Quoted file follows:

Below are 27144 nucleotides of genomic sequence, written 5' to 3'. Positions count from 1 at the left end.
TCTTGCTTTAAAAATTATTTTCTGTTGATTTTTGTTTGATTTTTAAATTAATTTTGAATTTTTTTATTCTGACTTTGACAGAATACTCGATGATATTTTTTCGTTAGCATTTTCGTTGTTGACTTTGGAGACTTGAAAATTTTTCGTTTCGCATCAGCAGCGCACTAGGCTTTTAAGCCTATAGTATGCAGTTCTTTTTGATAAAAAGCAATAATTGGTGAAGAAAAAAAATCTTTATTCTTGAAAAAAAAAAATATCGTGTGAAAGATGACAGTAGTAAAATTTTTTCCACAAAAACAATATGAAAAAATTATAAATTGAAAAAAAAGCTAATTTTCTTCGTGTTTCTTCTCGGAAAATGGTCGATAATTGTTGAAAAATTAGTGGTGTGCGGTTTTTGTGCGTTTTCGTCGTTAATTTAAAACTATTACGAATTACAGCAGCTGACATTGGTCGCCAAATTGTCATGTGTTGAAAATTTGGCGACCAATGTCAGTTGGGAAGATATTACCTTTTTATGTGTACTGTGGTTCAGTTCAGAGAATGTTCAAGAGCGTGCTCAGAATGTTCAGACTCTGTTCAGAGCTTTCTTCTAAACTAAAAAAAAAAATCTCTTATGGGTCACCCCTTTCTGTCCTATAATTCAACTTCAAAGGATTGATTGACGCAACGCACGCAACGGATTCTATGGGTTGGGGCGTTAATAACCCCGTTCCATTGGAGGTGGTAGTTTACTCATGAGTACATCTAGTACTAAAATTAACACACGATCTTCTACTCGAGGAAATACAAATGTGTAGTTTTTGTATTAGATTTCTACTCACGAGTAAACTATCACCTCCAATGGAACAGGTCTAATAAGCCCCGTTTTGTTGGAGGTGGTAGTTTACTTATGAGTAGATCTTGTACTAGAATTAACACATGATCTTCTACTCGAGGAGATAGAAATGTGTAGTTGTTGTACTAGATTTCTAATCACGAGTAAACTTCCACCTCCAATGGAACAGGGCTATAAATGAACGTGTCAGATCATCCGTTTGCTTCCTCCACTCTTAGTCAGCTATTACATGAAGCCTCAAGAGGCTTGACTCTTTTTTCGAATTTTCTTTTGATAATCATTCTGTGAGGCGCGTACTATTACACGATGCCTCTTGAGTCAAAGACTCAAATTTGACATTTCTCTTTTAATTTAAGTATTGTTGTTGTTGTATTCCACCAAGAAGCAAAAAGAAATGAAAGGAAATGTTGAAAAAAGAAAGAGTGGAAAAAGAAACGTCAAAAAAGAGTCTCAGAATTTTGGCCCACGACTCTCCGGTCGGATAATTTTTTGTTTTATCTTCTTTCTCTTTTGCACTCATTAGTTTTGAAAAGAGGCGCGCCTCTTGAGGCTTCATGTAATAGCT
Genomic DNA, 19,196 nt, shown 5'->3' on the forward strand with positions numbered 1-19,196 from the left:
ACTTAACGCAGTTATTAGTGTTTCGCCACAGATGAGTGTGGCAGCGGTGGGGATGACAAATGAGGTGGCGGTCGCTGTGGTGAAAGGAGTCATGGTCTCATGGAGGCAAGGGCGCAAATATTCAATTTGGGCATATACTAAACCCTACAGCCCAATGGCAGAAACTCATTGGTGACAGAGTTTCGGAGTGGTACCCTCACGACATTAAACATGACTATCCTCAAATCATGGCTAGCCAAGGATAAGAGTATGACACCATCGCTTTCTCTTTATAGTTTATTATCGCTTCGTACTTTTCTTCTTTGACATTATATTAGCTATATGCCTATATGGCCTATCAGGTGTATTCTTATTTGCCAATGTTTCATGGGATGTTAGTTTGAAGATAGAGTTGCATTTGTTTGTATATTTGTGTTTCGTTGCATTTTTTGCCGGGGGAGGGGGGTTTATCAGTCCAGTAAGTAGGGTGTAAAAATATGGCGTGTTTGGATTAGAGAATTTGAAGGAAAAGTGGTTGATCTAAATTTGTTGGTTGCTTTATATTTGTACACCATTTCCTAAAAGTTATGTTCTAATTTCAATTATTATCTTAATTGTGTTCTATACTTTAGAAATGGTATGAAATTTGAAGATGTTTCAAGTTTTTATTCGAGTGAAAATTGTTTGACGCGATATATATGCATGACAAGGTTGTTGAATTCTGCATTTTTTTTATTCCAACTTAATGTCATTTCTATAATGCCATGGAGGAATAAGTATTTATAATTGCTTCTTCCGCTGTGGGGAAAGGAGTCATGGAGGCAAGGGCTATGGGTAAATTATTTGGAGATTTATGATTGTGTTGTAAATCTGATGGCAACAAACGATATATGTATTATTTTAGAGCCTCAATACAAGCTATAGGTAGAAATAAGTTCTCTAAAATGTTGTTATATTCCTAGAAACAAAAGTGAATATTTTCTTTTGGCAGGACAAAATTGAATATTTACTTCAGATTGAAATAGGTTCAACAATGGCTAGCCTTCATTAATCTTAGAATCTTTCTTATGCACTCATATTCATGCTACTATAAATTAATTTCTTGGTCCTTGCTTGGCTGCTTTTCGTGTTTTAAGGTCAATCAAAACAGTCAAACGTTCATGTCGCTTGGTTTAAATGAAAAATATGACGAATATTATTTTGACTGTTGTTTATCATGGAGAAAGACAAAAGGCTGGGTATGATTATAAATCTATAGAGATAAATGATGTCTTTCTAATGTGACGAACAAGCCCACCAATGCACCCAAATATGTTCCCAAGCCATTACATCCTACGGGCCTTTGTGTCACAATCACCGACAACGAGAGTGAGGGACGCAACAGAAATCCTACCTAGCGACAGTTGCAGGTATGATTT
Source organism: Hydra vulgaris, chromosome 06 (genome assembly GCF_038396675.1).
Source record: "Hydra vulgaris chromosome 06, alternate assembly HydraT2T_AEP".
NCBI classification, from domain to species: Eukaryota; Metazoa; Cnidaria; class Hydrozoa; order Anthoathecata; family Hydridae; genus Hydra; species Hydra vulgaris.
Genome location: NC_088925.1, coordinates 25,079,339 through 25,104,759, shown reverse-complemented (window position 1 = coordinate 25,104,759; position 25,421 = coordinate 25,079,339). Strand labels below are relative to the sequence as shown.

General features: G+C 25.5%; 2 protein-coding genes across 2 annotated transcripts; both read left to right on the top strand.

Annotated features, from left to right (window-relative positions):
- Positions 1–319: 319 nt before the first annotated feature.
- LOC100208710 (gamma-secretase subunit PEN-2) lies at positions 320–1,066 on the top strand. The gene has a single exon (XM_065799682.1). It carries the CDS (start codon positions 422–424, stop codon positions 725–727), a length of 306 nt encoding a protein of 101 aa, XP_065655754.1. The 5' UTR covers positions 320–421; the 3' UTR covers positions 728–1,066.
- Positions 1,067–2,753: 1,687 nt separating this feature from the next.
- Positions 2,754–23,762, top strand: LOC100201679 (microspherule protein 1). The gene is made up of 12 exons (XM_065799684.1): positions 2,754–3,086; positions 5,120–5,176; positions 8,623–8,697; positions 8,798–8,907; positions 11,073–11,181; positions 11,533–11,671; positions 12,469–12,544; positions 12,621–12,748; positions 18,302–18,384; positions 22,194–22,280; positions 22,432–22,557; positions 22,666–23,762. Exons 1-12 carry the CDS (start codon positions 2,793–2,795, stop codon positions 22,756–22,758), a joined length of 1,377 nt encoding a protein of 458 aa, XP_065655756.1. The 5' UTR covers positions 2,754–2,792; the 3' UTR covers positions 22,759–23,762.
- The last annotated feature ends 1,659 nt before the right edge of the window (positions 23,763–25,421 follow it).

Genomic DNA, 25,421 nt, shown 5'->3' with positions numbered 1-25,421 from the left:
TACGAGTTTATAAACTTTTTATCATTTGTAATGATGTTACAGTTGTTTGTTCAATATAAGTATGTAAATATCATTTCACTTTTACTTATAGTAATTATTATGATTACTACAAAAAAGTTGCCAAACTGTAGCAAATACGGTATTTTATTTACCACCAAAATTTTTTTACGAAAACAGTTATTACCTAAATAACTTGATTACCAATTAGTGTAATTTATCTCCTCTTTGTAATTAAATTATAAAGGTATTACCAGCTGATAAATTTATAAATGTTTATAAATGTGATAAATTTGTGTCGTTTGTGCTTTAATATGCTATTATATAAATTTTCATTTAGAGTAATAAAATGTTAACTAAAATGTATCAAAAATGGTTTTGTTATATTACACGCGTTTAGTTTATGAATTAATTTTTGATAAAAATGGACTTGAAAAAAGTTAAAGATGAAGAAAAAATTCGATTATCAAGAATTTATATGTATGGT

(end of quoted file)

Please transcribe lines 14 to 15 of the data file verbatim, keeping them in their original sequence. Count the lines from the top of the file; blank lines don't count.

- Positions 2,754–23,762, top strand: LOC100201679 (microspherule protein 1). The gene is made up of 12 exons (XM_065799684.1): positions 2,754–3,086; positions 5,120–5,176; positions 8,623–8,697; positions 8,798–8,907; positions 11,073–11,181; positions 11,533–11,671; positions 12,469–12,544; positions 12,621–12,748; positions 18,302–18,384; positions 22,194–22,280; positions 22,432–22,557; positions 22,666–23,762. Exons 1-12 carry the CDS (start codon positions 2,793–2,795, stop codon positions 22,756–22,758), a joined length of 1,377 nt encoding a protein of 458 aa, XP_065655756.1. The 5' UTR covers positions 2,754–2,792; the 3' UTR covers positions 22,759–23,762.
- The last annotated feature ends 1,659 nt before the right edge of the window (positions 23,763–25,421 follow it).